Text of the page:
Monday, May 9, 2011

WELCOME TO THE BACK PAIN INDUSTRIAL COMPLEX



Back pain is a billion dollar problem. Treatment of back pain is a billion dollar industry. Patients have a myriad of choices. There are countless medications, devices, therapies and doctors or therapists of all stripes willing to take your money in an effort to make you better-- or at least make your wallet lighter. Patients often don't know where to begin. It’s very difficult to find answers because there is not a "standard" for treating back pain. Treatment depends on what the problem is, who is giving the advice and who is paying for treatment. What do I mean?  Well, the back is made up of muscles, ligaments, tendons, bones, joints, nerves and discs. Any of these can cause pain. The type of pain and location of this pain are often the same for different pain generators. This explains why so many MRI's are ordered in the U.S. We are always trying to find the source of the problem. Unfortunately, that is not always easy to find when everything looks arthritic or degenerated. The treating provider is important, because everyone has an interest in treating back pain the way they were trained to treat it. Chiropractors think manipulation works best. Physical therapists think therapy works best. Interventionalists think injections/minimally invasive surgeries work best. Surgeons think fusions/decompressions work best. Everyone has studies and evidence to back up their claims. Everyone has a car/house payment to meet.

Where does that leave the average Joe/Jo Ann with new or chronic back pain? Confused.  Let’s see if I can clarify things with some rules to live by.

1. New back pain should be treated very carefully so it doesn't become chronic. Don't ignore the pain. If lifting makes it worse, STOP! You have an injury and need to treat it accordingly.  If you have to lift more than 20 lbs. as part of your job, understand that you are probably making your problem worse by ignoring it and continuing to work. Eventually it will force you to stop working and the problem will be more difficult to treat.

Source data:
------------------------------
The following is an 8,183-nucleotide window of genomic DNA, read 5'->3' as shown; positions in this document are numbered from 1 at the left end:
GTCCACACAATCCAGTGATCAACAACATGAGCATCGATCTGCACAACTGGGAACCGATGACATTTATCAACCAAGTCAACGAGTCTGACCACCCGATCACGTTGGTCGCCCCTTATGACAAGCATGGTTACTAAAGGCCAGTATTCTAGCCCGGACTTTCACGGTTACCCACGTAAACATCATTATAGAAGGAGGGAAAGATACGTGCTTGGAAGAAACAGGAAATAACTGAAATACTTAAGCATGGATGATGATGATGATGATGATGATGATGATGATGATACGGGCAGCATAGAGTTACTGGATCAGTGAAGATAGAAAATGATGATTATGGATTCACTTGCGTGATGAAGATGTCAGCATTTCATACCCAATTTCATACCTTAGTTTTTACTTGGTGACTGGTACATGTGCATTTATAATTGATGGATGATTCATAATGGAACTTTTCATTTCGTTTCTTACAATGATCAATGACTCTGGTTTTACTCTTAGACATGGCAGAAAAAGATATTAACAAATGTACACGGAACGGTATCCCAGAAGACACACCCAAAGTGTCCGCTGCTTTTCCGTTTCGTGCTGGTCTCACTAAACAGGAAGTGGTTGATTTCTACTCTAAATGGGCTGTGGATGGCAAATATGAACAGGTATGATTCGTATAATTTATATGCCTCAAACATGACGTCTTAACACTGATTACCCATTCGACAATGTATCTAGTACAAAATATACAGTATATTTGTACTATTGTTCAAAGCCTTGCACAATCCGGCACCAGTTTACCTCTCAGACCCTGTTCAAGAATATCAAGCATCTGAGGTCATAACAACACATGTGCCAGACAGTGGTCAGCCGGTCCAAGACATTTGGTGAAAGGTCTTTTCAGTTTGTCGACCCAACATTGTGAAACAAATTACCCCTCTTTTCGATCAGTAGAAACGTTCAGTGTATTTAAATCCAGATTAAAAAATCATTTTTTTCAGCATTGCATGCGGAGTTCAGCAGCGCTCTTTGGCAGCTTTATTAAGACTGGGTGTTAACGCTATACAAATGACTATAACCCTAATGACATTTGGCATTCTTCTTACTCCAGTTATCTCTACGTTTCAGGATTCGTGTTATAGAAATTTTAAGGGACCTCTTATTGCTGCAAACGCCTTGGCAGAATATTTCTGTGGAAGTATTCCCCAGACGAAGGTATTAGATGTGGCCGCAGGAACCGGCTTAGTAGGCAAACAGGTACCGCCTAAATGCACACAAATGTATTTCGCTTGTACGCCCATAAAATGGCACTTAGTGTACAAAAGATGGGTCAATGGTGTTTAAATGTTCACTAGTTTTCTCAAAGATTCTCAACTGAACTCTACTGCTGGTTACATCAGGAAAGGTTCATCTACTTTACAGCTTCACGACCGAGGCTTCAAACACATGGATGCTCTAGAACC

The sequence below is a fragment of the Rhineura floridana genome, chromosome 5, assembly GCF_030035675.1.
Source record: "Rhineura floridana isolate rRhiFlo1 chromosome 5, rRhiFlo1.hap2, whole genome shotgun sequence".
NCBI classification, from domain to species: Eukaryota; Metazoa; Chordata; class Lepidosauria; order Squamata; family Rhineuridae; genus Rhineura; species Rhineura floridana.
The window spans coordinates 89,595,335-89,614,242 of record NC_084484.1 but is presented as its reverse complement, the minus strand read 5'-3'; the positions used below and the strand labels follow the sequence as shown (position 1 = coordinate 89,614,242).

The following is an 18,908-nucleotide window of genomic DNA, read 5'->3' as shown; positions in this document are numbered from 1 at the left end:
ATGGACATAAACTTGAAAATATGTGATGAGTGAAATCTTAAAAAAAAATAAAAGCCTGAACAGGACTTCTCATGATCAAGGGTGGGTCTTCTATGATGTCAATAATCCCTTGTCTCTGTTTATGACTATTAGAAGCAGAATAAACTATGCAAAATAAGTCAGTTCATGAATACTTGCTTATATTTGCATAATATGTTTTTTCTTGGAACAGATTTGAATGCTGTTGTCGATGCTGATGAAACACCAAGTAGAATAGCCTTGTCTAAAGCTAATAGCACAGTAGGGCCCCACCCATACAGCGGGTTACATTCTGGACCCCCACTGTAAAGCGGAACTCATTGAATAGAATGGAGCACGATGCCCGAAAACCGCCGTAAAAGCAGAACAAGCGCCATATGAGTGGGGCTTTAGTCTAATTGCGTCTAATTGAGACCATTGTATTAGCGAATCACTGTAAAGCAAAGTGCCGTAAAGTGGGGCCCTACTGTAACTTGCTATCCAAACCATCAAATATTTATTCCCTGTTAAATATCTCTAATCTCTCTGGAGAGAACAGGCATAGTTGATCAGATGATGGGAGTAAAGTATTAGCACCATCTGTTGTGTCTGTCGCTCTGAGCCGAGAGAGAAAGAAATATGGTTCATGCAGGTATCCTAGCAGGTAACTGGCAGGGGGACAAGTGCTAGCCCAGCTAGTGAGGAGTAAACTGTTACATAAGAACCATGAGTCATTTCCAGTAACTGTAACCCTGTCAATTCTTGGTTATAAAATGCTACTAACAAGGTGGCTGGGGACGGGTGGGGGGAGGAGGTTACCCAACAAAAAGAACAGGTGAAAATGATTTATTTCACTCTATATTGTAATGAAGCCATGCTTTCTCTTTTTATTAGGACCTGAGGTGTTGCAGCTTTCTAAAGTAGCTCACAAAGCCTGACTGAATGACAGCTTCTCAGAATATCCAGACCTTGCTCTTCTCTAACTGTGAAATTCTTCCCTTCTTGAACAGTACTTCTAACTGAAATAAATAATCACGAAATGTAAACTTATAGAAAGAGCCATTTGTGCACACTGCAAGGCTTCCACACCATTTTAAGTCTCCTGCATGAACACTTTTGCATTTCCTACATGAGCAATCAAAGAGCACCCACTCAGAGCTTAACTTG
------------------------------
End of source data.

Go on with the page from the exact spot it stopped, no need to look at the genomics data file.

2. First work on the problems you can fix. This means lose weight if you are overweight. Use good posture at work or at the computer. Strengthen your core muscles, but don't do sit ups/crunches. Stop smoking. Don't stay in bed, get out and try to walk if you can.


3. If the pain is still there after a couple of weeks see your doctor or spine pain specialist. Who is a spine pain specialist? They come in various makes and models. Chiropractors, Interventionalists (like me), Surgeons and some Therapists.  Chiropractors or Therapists are often a good place to start because back pain will usually go away on its own and these providers can help it to resolve faster. When to seek additional care?  When the problem is not going away after several weeks/months or the pain is so severe you can't participate in therapy. If this is the case, see a Spine Interventionalist who uses the least invasive methods possible, but is still adept at knowing when to send something on to a surgeon if required. Surgery is needed for the most severe problems that are not responding to more conservative treatment. The good news is that less invasive treatments than traditional spine surgery are coming out all the time and fewer surgeries need to be done.